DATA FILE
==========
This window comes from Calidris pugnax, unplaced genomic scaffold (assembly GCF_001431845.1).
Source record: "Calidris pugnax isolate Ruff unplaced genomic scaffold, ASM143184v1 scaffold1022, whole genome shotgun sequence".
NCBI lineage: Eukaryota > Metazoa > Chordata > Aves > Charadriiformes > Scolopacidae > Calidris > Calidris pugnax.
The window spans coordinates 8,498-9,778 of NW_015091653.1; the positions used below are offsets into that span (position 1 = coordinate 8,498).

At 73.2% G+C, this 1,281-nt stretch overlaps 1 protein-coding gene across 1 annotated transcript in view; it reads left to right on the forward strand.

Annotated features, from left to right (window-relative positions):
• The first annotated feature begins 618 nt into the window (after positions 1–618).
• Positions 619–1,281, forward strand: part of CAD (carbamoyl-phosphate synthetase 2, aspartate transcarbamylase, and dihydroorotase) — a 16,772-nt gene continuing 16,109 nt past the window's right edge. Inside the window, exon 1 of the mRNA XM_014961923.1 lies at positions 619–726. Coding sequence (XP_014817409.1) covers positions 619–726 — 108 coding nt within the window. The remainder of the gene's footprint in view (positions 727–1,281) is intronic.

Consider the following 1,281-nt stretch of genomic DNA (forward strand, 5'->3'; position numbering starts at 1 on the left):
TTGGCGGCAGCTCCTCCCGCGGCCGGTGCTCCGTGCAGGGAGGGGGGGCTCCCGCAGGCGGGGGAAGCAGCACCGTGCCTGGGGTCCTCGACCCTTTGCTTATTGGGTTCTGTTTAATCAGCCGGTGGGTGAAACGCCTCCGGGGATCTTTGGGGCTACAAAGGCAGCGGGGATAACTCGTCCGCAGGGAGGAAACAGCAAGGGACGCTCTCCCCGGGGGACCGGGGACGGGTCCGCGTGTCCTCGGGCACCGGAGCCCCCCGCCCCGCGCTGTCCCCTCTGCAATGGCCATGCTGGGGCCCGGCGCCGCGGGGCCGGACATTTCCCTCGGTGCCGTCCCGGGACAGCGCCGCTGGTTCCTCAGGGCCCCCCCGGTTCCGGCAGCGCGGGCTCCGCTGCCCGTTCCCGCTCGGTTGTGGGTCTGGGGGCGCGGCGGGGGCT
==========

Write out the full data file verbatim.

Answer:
This window comes from Calidris pugnax, unplaced genomic scaffold (assembly GCF_001431845.1).
Source record: "Calidris pugnax isolate Ruff unplaced genomic scaffold, ASM143184v1 scaffold1022, whole genome shotgun sequence".
NCBI lineage: Eukaryota > Metazoa > Chordata > Aves > Charadriiformes > Scolopacidae > Calidris > Calidris pugnax.
The window spans coordinates 8,498-9,778 of NW_015091653.1; the positions used below are offsets into that span (position 1 = coordinate 8,498).

At 73.2% G+C, this 1,281-nt stretch overlaps 1 protein-coding gene across 1 annotated transcript in view; it reads left to right on the forward strand.

Annotated features, from left to right (window-relative positions):
• The first annotated feature begins 618 nt into the window (after positions 1–618).
• Positions 619–1,281, forward strand: part of CAD (carbamoyl-phosphate synthetase 2, aspartate transcarbamylase, and dihydroorotase) — a 16,772-nt gene continuing 16,109 nt past the window's right edge. Inside the window, exon 1 of the mRNA XM_014961923.1 lies at positions 619–726. Coding sequence (XP_014817409.1) covers positions 619–726 — 108 coding nt within the window. The remainder of the gene's footprint in view (positions 727–1,281) is intronic.

Consider the following 1,281-nt stretch of genomic DNA (forward strand, 5'->3'; position numbering starts at 1 on the left):
TTGGCGGCAGCTCCTCCCGCGGCCGGTGCTCCGTGCAGGGAGGGGGGGCTCCCGCAGGCGGGGGAAGCAGCACCGTGCCTGGGGTCCTCGACCCTTTGCTTATTGGGTTCTGTTTAATCAGCCGGTGGGTGAAACGCCTCCGGGGATCTTTGGGGCTACAAAGGCAGCGGGGATAACTCGTCCGCAGGGAGGAAACAGCAAGGGACGCTCTCCCCGGGGGACCGGGGACGGGTCCGCGTGTCCTCGGGCACCGGAGCCCCCCGCCCCGCGCTGTCCCCTCTGCAATGGCCATGCTGGGGCCCGGCGCCGCGGGGCCGGACATTTCCCTCGGTGCCGTCCCGGGACAGCGCCGCTGGTTCCTCAGGGCCCCCCCGGTTCCGGCAGCGCGGGCTCCGCTGCCCGTTCCCGCTCGGTTGTGGGTCTGGGGGCGCGGCGGGGGCT